ANZ Agri Focus

A bi-monthly overview of current topics and developments in the rural sector. Includes a review of the past month and the rural property market, plus information on key commodities, financial markets and borrowing strategies.

Susan Kilsby

Agricultural Economist, New Zealand

About Susan

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2024 editions

June 2024: Brighter days ahead

Global economic markets remain subdued, and this is impacting demand and returns for New Zealand’s export products. 

Some industries are faring better than others, and small but positive signs are emerging as global supply and demand rebalance.

This is apparent in the dairy industry where next season’s milk price is forecast to be stronger than returns for the 2023-24 season.

Slower economic growth in China is weighing on industries with a high exposure there, including logs and mutton. These industries are diverting some produce to other markets, but China is still their main buyer.

Consumer demand in the US is proving more resilient, particularly where exporters can tap into wealthier segments prepared to pay for high-quality, healthy products.

Autumn and early winter in New Zealand have been cooler and drier than usual, making it tough for regions hit hard by drought last year. But the drier conditions have been favourable for harvesting.

Most of the country is expected to have a drier-than-normal winter, meaning drier soils in eastern and northern regions, while western regions are expected to normalise.

April 2024: High and dry

The global outlook and the climatic outlook vary hugely between industries and locations.

Consumer confidence in China remains low and this has reduced demand for a range of New Zealand’s export products, from lamb and mutton to logs. What these products have in common is a dependence on sales into China, which has tended to pay higher prices than other markets for many years.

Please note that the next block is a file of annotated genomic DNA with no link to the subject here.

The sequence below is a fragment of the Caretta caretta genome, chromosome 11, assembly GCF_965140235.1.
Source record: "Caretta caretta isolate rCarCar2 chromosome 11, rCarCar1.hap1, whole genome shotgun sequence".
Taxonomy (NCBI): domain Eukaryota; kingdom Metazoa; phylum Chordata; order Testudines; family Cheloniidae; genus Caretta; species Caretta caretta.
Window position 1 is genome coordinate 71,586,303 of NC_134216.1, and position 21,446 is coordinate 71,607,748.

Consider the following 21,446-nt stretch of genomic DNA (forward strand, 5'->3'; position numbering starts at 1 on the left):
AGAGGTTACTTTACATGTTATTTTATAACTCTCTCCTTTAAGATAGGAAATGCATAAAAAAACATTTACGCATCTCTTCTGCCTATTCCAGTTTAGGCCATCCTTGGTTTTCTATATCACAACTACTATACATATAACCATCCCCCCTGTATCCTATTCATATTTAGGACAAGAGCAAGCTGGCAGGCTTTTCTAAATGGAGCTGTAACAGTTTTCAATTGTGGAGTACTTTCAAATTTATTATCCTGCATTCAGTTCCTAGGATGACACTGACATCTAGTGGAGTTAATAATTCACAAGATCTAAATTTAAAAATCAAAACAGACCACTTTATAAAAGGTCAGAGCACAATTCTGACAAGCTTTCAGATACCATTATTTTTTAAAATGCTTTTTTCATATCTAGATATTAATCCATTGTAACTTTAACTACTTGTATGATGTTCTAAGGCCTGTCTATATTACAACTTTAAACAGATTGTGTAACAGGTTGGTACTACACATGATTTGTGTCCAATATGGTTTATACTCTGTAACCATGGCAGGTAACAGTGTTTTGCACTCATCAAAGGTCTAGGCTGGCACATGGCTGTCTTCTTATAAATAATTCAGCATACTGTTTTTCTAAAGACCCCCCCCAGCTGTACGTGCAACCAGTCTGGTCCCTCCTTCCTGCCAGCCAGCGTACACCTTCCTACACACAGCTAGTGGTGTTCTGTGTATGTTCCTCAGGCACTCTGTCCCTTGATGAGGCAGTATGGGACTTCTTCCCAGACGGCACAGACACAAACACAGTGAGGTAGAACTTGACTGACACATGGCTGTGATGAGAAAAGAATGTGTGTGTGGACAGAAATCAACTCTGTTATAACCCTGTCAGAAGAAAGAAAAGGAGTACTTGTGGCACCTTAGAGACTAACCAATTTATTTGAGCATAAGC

Demand from European markets is proving more robust, despite the region’s current economic downturn. This should probably come as no surprise, as many of our food exports are staple foods there.

New Zealand’s autumn has so far been hot and dry, which has assisted with the harvest of many horticultural products, particularly grapes. However, pastural farmers are being hindered by drought.

February 2024: Harvest time

Mid-way through the predicted long, hot summer, some parts of New Zealand are benefiting from regular rainfall, but areas of the east coast are parched, particularly Wairarapa and Marlborough. Wine producers will be happy, but it will be tough going for pastoral farmers.

As we head into the main meat processing season, lamb prices are weak, as international demand remains down. Beef prices are also down on last season but are faring better than lamb.

A slowdown in global milk supply is putting a little upward pressure on prices and benefitting the dairy sector.

Farm costs remain high, but upward pressure on pricing is easing. We see the Reserve Bank (RBNZ) continuing to lift the OCR in the coming months, putting further pressure on interest rates, though this will be mitigated by the likelihood that the market will continue to price eventual cuts. 

Freight costs are rising as hostility blocks the Suez Canal and drought limits both the numbers and weights of ships traversing the Panama Canal. Asian routes are not directly affected, but costs overall are rising. Higher freight costs, like the high New Zealand dollar, erode farmgate profitability.

Contact an ANZ Agri Specialist

As each agricultural sector has its own unique characteristics and challenges, we have teams of specialists with in-depth knowledge and expertise in each of these areas to help support your agribusiness.

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